Will local newspapers adapt or die?
New Orleans has become the latest (and biggest?) major city in the United States to cease having a
daily newspaper. The Times-Picayune
, celebrated for its work and investigative journalism during and after Hurricane Katrina, will now publish in print only three days a week
Will other dailies, especially smaller local and regional
ones, evolve or will they keep patting themselves on the back and telling what’s
left of their readership “You’ll miss us when we’re gone”? So far, they've preferred the latter.
Most seem to think 'evolving' constitutes posting video
s on their websites. When I visit a newspaper website, it doesn't even occur to me to watch a video -- that's not what I go there for -- unless someone I know has told me they're in it. I don't know of anyone who does otherwise.
This is really part of the smoke-and-mirrors (or razzle-dazzle lasers
) approach most papers are taking to avoid truly transformative action that might actually save their business. Videos. Semi-paywalls. Giving blogs to people who already have columns. None of this matters.
Truly revolutionary change in the newspaper industries would be for local newspapers to focus on *local* news. Drop the wire service for everything (except for the cartoons and puzzles which I guess people freak out about if messed with). Take the money you save and use it to invest in more local reporters and better local journalism.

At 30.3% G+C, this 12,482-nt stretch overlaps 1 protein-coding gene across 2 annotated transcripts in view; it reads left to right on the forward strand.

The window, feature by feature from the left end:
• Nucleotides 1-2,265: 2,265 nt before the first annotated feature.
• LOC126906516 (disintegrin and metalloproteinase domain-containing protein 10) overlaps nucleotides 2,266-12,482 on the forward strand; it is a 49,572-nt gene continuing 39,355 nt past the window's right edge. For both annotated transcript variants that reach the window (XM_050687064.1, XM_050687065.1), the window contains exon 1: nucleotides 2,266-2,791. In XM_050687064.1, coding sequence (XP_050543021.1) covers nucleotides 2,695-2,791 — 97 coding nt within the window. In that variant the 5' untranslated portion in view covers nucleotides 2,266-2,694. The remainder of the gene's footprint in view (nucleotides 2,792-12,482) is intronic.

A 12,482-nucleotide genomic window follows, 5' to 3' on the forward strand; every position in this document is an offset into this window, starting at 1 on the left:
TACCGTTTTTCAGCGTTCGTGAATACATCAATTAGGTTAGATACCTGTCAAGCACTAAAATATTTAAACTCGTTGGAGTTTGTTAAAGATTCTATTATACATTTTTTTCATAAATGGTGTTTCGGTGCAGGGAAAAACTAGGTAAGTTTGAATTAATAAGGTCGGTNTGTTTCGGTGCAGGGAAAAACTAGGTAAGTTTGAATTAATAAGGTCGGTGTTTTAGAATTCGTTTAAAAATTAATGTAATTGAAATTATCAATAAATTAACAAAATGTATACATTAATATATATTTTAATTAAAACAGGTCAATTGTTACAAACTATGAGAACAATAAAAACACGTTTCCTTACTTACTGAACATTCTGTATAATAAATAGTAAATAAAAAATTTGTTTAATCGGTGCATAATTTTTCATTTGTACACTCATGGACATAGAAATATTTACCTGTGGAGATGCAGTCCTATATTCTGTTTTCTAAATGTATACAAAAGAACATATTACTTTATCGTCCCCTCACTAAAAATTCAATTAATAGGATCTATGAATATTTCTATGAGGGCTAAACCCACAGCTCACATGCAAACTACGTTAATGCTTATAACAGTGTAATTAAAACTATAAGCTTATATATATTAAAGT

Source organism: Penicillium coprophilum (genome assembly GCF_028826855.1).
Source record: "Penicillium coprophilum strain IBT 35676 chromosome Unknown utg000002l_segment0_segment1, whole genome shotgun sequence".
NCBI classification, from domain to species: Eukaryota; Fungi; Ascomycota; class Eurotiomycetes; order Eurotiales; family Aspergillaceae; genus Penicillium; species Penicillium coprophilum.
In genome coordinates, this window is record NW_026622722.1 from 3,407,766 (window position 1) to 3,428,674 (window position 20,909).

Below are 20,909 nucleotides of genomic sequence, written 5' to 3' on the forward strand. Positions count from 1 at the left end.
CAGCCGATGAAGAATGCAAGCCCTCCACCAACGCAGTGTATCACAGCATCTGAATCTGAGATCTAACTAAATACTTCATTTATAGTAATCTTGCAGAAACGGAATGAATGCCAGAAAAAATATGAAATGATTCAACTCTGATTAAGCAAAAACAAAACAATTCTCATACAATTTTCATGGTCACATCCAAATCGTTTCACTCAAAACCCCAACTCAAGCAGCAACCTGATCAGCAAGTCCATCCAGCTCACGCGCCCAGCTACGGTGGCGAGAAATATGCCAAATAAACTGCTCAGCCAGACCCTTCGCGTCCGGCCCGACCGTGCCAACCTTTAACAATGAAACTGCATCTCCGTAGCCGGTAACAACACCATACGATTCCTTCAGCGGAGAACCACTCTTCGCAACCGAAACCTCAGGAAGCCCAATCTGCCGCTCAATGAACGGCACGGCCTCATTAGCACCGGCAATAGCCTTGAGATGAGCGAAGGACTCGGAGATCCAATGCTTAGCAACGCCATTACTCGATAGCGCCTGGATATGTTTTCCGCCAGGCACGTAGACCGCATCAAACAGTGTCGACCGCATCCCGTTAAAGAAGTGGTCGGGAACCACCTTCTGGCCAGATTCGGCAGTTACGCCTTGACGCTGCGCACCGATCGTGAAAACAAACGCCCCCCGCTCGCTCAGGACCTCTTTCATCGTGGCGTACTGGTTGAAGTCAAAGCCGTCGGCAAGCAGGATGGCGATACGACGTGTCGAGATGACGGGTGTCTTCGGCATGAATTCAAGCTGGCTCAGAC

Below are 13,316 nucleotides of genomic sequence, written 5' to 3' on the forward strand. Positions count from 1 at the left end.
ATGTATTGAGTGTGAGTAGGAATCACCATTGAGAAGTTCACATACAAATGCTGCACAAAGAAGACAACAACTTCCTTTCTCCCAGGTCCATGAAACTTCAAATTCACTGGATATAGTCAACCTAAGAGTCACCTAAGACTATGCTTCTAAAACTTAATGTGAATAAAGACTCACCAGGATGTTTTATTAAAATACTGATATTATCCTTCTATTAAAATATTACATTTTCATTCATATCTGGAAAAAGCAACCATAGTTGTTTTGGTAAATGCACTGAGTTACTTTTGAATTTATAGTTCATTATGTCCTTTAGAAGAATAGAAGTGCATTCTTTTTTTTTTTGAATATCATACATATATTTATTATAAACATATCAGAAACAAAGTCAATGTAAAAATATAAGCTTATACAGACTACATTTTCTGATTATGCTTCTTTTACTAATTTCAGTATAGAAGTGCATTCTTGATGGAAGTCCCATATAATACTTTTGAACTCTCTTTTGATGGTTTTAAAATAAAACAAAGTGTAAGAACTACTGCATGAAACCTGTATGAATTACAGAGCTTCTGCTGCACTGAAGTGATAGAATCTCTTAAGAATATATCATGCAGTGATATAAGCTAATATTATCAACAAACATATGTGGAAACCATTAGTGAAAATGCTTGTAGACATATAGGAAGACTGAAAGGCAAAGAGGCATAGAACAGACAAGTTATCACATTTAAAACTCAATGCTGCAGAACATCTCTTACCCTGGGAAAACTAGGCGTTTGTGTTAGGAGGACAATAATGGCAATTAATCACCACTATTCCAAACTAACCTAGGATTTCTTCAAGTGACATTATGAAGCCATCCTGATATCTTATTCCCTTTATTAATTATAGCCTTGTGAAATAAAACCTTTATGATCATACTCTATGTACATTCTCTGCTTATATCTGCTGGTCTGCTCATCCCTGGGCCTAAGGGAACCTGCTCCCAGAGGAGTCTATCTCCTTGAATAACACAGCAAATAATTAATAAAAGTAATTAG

The national and international news they publish is half-a**ed crap written which is usually hacked for space reasons to the point of being... well... pointless. No one *pays* for The Post-Star or Saratogian for national or international news, when they can get the same stuff for *free*, and much better quality, from hundreds of different websites or, for that matter, on television.
Local papers ought to focus exclusively on local content. Why? Because that's the one thing that's truly unique. It's the one thing they offer that people, particularly in smaller areas, can't get anywhere else. If it's truly unique, they're more likely to be willing to pay for it. If a newspaper is 30% unique customer and 70% stuff you can get for free else where, it diminishes the value of the entire product. If the newspaper is 90% or 100% unique content, then it has a much greater value to the potential customer.
Labels: journalism, media, newspapers